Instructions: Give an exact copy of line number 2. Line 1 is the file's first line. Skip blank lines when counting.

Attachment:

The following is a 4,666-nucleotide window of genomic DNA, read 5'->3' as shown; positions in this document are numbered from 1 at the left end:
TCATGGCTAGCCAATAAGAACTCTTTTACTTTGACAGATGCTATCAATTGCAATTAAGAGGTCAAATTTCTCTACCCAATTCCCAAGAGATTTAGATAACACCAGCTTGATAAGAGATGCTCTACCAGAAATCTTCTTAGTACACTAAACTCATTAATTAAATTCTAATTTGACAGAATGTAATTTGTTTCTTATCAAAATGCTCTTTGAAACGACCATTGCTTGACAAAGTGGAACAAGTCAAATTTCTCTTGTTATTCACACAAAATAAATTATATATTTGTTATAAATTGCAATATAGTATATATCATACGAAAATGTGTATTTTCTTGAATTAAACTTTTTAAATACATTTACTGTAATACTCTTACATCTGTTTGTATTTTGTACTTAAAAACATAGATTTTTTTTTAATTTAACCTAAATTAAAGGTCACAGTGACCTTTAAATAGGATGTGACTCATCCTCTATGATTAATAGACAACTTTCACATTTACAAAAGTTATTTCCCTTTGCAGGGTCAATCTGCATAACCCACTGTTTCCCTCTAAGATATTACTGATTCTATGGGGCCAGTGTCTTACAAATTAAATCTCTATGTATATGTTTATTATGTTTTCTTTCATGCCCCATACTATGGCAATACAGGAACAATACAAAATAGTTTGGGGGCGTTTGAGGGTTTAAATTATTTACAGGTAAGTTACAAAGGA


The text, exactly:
TCATGGCTAGCCAATAAGAACTCTTTTACTTTGACAGATGCTATCAATTGCAATTAAGAGGTCAAATTTCTCTACCCAATTCCCAAGAGATTTAGATAACACCAGCTTGATAAGAGATGCTCTACCAGAAATCTTCTTAGTACACTAAACTCATTAATTAAATTCTAATTTGACAGAATGTAATTTGTTTCTTATCAAAATGCTCTTTGAAACGACCATTGCTTGACAAAGTGGAACAAGTCAAATTTCTCTTGTTATTCACACAAAATAAATTATATATTTGTTATAAATTGCAATATAGTATATATCATACGAAAATGTGTATTTTCTTGAATTAAACTTTTTAAATACATTTACTGTAATACTCTTACATCTGTTTGTATTTTGTACTTAAAAACATAGATTTTTTTTTAATTTAACCTAAATTAAAGGTCACAGTGACCTTTAAATAGGATGTGACTCATCCTCTATGATTAATAGACAACTTTCACATTTACAAAAGTTATTTCCCTTTGCAGGGTCAATCTGCATAACCCACTGTTTCCCTCTAAGATATTACTGATTCTATGGGGCCAGTGTCTTACAAATTAAATCTCTATGTATATGTTTATTATGTTTTCTTTCATGCCCCATACTATGGCAATACAGGAACAATACAAAATAGTTTGGGGGCGTTTGAGGGTTTAAATTATTTACAGGTAAGTTACAAAGGA